He began sorting the survivors into groups again, letting the elves and men and dwarves all look together, with their own kind. Elf pebbles would be able to identify the dead elves, as would the men and dwarves recognise their own kind. That was good, since in looking over the fallen soldiers Pippin couldn't tell them apart, himself.

The pebbles moved through their fallen comrades, pulling their own dead aside. Once or twice they had to argue about whether a dead pebble was an elf or a goblin, and sometimes Pippin had to just declare it to be one or another, so they could continue their searching.

They had separated almost all the pebbles according to species, when Pippin discovered, among the dead, the hobbit pebble, and he screamed. He'd killed Bilbo! He made the elves run over as fast as they could, thinking maybe they could tell if he was really dead or not. They could do magic, couldn't they? He couldn't remember if elves did any magic that would tell them if someone was dead.

They looked at the hobbit pebble, but they couldn't tell if it was dead or not. It wasn't moving, and none of the elf pebbles could decide if they could do magic. If the hobbit pebble *was* still alive, Pippin knew he would die soon if someone didn't do *something*. He looked around for something lying nearby -- a friendly giant bird, or maybe Gandalf, or maybe he'd even see the pebble that was the real hobbit and the other pebble would turn out to be just a goblin that had got its legs cut off. But he couldn't find anything that would work.

He heard someone say his name sharply and loud like his mother did sometimes when she'd had to call him three or four times. Pippin jumped up, and found Bilbo looking at him, curiously.

"I didn't mean to!" Pippin shouted, and he leapt for Bilbo. He hadn't meant to get him killed! "I didn't mean to!" he said again, hoping Bilbo wouldn't be mad.

"Didn't mean to do what?" Bilbo asked, and he moved closer to the battlefield. Pippin tried to push him back, not wanting Bilbo to see. What a terrible shock, to see himself lying dead. Bilbo just frowned a little and moved closer. He looked at the pebbles, then shook his head.

"I can't see what it is you've done," he said calmly. "Did something break?"

Pippin sniffled, and pointed. "I killed you. Honest, I didn't mean to. I think the goblins snuck up behind the dwarves and got you. I meant to make you live, honest!" Pippin buried his face against Bilbo's leg and cried.

He heard Bilbo laugh, but didn't understand why. He felt Bilbo push him away slightly, and wondered if he was going to make Pippin wash dishes for a *year* to make up for what he'd done. But Bilbo just knelt down and held him.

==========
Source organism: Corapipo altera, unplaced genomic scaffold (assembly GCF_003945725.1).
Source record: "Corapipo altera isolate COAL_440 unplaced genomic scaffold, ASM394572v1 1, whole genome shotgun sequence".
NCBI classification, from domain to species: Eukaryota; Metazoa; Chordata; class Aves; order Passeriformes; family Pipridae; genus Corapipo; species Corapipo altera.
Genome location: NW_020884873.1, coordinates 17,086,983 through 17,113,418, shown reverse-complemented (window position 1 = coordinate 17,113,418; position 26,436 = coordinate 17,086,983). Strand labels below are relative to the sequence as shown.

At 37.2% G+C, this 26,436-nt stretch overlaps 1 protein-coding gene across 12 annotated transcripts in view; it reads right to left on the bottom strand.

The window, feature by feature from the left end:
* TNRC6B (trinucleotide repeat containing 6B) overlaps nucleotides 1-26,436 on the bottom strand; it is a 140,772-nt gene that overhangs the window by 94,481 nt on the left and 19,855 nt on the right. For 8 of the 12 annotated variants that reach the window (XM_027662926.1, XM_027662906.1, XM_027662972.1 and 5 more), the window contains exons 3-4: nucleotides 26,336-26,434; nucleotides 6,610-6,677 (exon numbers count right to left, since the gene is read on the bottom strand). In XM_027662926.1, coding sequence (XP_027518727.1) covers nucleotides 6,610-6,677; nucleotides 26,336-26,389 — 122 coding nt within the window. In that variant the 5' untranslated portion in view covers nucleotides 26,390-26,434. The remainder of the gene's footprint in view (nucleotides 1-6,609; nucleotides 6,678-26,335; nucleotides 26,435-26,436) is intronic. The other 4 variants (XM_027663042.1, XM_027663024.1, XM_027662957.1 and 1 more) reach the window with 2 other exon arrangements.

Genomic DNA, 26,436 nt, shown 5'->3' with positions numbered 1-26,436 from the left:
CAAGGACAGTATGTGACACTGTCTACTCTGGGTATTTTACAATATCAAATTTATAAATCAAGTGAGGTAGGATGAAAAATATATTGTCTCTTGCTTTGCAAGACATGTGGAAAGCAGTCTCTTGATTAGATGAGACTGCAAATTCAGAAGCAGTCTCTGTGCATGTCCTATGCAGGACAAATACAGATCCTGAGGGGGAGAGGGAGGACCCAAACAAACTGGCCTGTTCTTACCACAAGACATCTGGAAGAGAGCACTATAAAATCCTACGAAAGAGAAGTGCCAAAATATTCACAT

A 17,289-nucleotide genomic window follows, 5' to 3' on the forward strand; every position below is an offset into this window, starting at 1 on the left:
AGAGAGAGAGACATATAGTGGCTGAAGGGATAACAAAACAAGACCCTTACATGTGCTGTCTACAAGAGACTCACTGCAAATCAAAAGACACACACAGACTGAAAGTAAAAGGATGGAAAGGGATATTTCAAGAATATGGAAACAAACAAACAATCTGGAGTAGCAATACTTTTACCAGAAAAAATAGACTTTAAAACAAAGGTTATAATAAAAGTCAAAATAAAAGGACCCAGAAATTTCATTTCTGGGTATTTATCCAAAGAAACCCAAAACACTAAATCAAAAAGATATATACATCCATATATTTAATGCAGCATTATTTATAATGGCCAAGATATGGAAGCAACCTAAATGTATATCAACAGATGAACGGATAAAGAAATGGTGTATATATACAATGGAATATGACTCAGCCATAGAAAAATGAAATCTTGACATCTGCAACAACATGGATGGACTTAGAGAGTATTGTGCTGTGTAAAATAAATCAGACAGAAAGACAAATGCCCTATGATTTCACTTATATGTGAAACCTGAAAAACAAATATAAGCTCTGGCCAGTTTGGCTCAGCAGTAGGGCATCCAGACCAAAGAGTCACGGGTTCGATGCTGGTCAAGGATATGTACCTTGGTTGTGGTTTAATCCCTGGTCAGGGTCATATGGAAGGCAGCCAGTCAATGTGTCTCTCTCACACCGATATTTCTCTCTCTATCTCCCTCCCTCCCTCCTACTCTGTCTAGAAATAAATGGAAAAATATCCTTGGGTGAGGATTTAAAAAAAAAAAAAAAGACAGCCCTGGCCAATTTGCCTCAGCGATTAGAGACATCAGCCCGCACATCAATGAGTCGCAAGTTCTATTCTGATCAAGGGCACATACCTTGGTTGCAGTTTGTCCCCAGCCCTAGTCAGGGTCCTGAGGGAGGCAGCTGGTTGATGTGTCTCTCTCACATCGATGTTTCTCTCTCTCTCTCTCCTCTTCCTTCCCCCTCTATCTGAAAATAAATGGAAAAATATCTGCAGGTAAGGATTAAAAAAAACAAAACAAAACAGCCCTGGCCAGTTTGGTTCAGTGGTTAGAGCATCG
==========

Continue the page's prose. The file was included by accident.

"There, there, Peregrin. Nothing to get so worked up about. That's the lovely thing about pebble armies, didn't you know? You can kill them all off, and right after the battle they all come to life again!"

Pippin blinked. "They do?" He looked fearfully towards his dead pebble soldiers. They didn't look like they were coming back to life. He looked harder.

They still looked dead. He said so, to Bilbo.

"Oh, well -- perhaps they're waiting for someone to say a few words. Perhaps we should do so, and lay them to rest. Then they'll jump up again."

"Really?"

"Why don't you try it?" Bilbo urged. Pippin nodded and took a step towards the pebble armies. He told the live ones to hush up, and listen, as they were about to have a very moving death speech. They quieted down quickly and waited.

Pippin thought hard for a second, then began. "To all the soldiers who are dead. We miss you. We're glad you were here, because if you weren't, more of us would be dead, maybe all of us, except the bad guys. Except the bad guys are dead, too, and their fellows probably miss 'em, too. Except I think all the bad guys are dead, so they get to be all together in pebbleland. So they're happy. But the rest of us have dead friends to bury, and it makes us real sad. So we're gonna put you someplace really nice, like the flower bed because Sam and his dad keep it really pretty, and it'd be a nice place to live forever and ever. Thanks a lot, love, Pippin."

Pippin looked at the pebbles, satisfied. He could tell they'd liked it, and the live pebbles were all sniffling the way grownups did at burials. He decided that such brave pebbles deserved better than lying on the cold dining room floor, and carefully gathered them up.

With all the dead pebble soldiers in his hands, he carried them outside to the flower garden. Without dropping a single soldier, Pippin knelt down beside the flowers. He held his hands over the dirt and dropped the pebbles gently into the flower bed. Then he smoothed some dirt over them and patted them down so the rain wouldn't wash them away.

When he stood up, he found Bilbo, Merry, and Frodo all watching. Pippin grinned, jumped up, and ran to Merry. "Did you see? We won! We had a battle and then a burial and everything!"

Merry laughed and shook his head. "Silly Pip. Are you ready for afternoon tea, then?"

Pippin nodded eagerly, holding Merry's hand tightly. "I am! I'm hungry! Wanna hear about the battle?" The he frowned, remembering what he'd done. "Only I did it wrong, because I killed Bilbo by mistake."

He saw as the three older hobbits exchanged looks -- and recognized them as more of those that he was "too young" to understand. He frowned, then decided he didn't care. He was hungry, and he wanted his tea. But then Merry nodded, and was smiling at him, and Pippin knew it didn't matter. "Tell you what," Merry said. "After tea, we can play it again. We'll make sure Bilbo survives this time."

Bilbo and Frodo laughed, but Pippin didn't mind. Merry was going to play with him! He held Merry's hand tightly, as they went inside. He didn't even mind if Bilbo did die, again, if Merry played with him.